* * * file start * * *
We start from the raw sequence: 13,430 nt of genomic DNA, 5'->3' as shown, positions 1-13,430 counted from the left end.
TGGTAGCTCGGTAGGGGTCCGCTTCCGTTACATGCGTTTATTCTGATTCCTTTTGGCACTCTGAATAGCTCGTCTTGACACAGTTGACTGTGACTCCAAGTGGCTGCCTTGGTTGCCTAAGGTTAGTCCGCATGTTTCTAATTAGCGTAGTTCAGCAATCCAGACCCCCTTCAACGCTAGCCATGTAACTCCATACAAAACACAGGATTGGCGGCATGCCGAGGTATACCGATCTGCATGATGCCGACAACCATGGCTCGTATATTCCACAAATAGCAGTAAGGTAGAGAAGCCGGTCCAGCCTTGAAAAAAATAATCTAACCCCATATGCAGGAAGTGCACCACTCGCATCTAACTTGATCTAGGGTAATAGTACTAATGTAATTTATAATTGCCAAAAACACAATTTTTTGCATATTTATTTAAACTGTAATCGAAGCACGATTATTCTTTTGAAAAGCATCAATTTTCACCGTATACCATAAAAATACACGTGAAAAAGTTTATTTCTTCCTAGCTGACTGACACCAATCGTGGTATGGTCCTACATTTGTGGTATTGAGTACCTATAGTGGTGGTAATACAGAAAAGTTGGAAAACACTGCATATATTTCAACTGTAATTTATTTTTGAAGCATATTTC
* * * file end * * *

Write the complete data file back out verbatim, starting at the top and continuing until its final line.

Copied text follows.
We start from the raw sequence: 13,430 nt of genomic DNA, 5'->3' as shown, positions 1-13,430 counted from the left end.
TGGTAGCTCGGTAGGGGTCCGCTTCCGTTACATGCGTTTATTCTGATTCCTTTTGGCACTCTGAATAGCTCGTCTTGACACAGTTGACTGTGACTCCAAGTGGCTGCCTTGGTTGCCTAAGGTTAGTCCGCATGTTTCTAATTAGCGTAGTTCAGCAATCCAGACCCCCTTCAACGCTAGCCATGTAACTCCATACAAAACACAGGATTGGCGGCATGCCGAGGTATACCGATCTGCATGATGCCGACAACCATGGCTCGTATATTCCACAAATAGCAGTAAGGTAGAGAAGCCGGTCCAGCCTTGAAAAAAATAATCTAACCCCATATGCAGGAAGTGCACCACTCGCATCTAACTTGATCTAGGGTAATAGTACTAATGTAATTTATAATTGCCAAAAACACAATTTTTTGCATATTTATTTAAACTGTAATCGAAGCACGATTATTCTTTTGAAAAGCATCAATTTTCACCGTATACCATAAAAATACACGTGAAAAAGTTTATTTCTTCCTAGCTGACTGACACCAATCGTGGTATGGTCCTACATTTGTGGTATTGAGTACCTATAGTGGTGGTAATACAGAAAAGTTGGAAAACACTGCATATATTTCAACTGTAATTTATTTTTGAAGCATATTTC